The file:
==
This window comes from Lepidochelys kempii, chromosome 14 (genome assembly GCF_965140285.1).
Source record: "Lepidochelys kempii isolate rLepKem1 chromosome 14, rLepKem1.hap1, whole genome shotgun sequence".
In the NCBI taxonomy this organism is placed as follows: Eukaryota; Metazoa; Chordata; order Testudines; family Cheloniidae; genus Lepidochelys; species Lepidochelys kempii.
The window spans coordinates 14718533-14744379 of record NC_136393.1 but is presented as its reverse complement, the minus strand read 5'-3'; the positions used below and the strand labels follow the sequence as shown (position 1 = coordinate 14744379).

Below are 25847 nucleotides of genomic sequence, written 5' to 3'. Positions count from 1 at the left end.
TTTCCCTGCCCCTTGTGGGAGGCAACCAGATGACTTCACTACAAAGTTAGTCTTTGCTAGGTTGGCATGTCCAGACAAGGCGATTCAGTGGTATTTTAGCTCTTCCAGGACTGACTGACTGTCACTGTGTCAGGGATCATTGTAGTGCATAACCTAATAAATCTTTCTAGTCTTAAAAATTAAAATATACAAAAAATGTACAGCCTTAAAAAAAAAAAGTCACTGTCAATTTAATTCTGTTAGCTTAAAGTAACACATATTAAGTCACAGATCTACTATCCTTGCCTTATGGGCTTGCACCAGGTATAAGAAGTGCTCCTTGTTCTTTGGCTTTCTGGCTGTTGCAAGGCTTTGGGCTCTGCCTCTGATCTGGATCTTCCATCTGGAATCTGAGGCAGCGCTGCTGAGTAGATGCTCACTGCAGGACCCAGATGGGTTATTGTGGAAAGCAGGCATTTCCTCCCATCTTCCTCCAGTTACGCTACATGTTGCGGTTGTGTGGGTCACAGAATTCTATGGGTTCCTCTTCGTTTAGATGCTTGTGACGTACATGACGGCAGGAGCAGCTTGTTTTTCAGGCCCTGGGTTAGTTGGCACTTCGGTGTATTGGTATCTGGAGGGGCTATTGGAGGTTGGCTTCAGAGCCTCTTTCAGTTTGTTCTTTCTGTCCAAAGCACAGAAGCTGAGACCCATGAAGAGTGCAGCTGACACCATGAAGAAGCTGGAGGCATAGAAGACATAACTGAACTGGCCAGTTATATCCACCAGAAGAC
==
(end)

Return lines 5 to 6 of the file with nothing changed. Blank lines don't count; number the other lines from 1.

Below are 25847 nucleotides of genomic sequence, written 5' to 3'. Positions count from 1 at the left end.
TTTCCCTGCCCCTTGTGGGAGGCAACCAGATGACTTCACTACAAAGTTAGTCTTTGCTAGGTTGGCATGTCCAGACAAGGCGATTCAGTGGTATTTTAGCTCTTCCAGGACTGACTGACTGTCACTGTGTCAGGGATCATTGTAGTGCATAACCTAATAAATCTTTCTAGTCTTAAAAATTAAAATATACAAAAAATGTACAGCCTTAAAAAAAAAAAGTCACTGTCAATTTAATTCTGTTAGCTTAAAGTAACACATATTAAGTCACAGATCTACTATCCTTGCCTTATGGGCTTGCACCAGGTATAAGAAGTGCTCCTTGTTCTTTGGCTTTCTGGCTGTTGCAAGGCTTTGGGCTCTGCCTCTGATCTGGATCTTCCATCTGGAATCTGAGGCAGCGCTGCTGAGTAGATGCTCACTGCAGGACCCAGATGGGTTATTGTGGAAAGCAGGCATTTCCTCCCATCTTCCTCCAGTTACGCTACATGTTGCGGTTGTGTGGGTCACAGAATTCTATGGGTTCCTCTTCGTTTAGATGCTTGTGACGTACATGACGGCAGGAGCAGCTTGTTTTTCAGGCCCTGGGTTAGTTGGCACTTCGGTGTATTGGTATCTGGAGGGGCTATTGGAGGTTGGCTTCAGAGCCTCTTTCAGTTTGTTCTTTCTGTCCAAAGCACAGAAGCTGAGACCCATGAAGAGTGCAGCTGACACCATGAAGAAGCTGGAGGCATAGAAGACATAACTGAACTGGCCAGTTATATCCACCAGAAGAC